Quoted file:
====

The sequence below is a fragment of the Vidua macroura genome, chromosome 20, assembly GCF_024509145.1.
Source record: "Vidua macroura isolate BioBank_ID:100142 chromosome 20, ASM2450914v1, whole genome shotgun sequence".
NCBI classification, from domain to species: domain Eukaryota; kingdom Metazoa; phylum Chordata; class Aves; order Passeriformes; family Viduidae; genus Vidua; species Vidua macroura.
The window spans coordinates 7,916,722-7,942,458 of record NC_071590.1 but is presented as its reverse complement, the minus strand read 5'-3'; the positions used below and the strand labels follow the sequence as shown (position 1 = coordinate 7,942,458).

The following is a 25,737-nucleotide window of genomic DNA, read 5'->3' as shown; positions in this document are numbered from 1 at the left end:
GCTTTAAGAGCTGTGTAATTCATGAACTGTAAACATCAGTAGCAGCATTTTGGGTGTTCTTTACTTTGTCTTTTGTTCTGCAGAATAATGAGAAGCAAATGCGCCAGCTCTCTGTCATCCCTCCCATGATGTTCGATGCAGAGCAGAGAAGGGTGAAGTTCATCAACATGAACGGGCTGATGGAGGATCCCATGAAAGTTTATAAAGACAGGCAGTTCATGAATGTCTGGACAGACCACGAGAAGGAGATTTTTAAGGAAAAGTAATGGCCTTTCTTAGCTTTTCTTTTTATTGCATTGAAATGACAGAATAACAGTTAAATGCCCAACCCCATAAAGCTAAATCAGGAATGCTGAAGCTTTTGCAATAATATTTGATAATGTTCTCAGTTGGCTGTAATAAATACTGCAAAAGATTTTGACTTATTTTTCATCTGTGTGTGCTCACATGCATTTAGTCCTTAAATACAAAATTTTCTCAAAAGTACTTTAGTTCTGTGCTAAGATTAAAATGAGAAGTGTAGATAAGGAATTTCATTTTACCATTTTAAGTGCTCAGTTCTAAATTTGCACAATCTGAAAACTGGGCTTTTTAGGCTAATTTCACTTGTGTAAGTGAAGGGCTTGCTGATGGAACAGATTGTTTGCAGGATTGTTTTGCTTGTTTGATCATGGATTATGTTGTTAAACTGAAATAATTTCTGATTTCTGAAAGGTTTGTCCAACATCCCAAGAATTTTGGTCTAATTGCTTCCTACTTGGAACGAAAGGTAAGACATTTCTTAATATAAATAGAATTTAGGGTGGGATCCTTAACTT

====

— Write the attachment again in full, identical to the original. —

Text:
The sequence below is a fragment of the Vidua macroura genome, chromosome 20, assembly GCF_024509145.1.
Source record: "Vidua macroura isolate BioBank_ID:100142 chromosome 20, ASM2450914v1, whole genome shotgun sequence".
NCBI classification, from domain to species: domain Eukaryota; kingdom Metazoa; phylum Chordata; class Aves; order Passeriformes; family Viduidae; genus Vidua; species Vidua macroura.
The window spans coordinates 7,916,722-7,942,458 of record NC_071590.1 but is presented as its reverse complement, the minus strand read 5'-3'; the positions used below and the strand labels follow the sequence as shown (position 1 = coordinate 7,942,458).

The following is a 25,737-nucleotide window of genomic DNA, read 5'->3' as shown; positions in this document are numbered from 1 at the left end:
GCTTTAAGAGCTGTGTAATTCATGAACTGTAAACATCAGTAGCAGCATTTTGGGTGTTCTTTACTTTGTCTTTTGTTCTGCAGAATAATGAGAAGCAAATGCGCCAGCTCTCTGTCATCCCTCCCATGATGTTCGATGCAGAGCAGAGAAGGGTGAAGTTCATCAACATGAACGGGCTGATGGAGGATCCCATGAAAGTTTATAAAGACAGGCAGTTCATGAATGTCTGGACAGACCACGAGAAGGAGATTTTTAAGGAAAAGTAATGGCCTTTCTTAGCTTTTCTTTTTATTGCATTGAAATGACAGAATAACAGTTAAATGCCCAACCCCATAAAGCTAAATCAGGAATGCTGAAGCTTTTGCAATAATATTTGATAATGTTCTCAGTTGGCTGTAATAAATACTGCAAAAGATTTTGACTTATTTTTCATCTGTGTGTGCTCACATGCATTTAGTCCTTAAATACAAAATTTTCTCAAAAGTACTTTAGTTCTGTGCTAAGATTAAAATGAGAAGTGTAGATAAGGAATTTCATTTTACCATTTTAAGTGCTCAGTTCTAAATTTGCACAATCTGAAAACTGGGCTTTTTAGGCTAATTTCACTTGTGTAAGTGAAGGGCTTGCTGATGGAACAGATTGTTTGCAGGATTGTTTTGCTTGTTTGATCATGGATTATGTTGTTAAACTGAAATAATTTCTGATTTCTGAAAGGTTTGTCCAACATCCCAAGAATTTTGGTCTAATTGCTTCCTACTTGGAACGAAAGGTAAGACATTTCTTAATATAAATAGAATTTAGGGTGGGATCCTTAACTT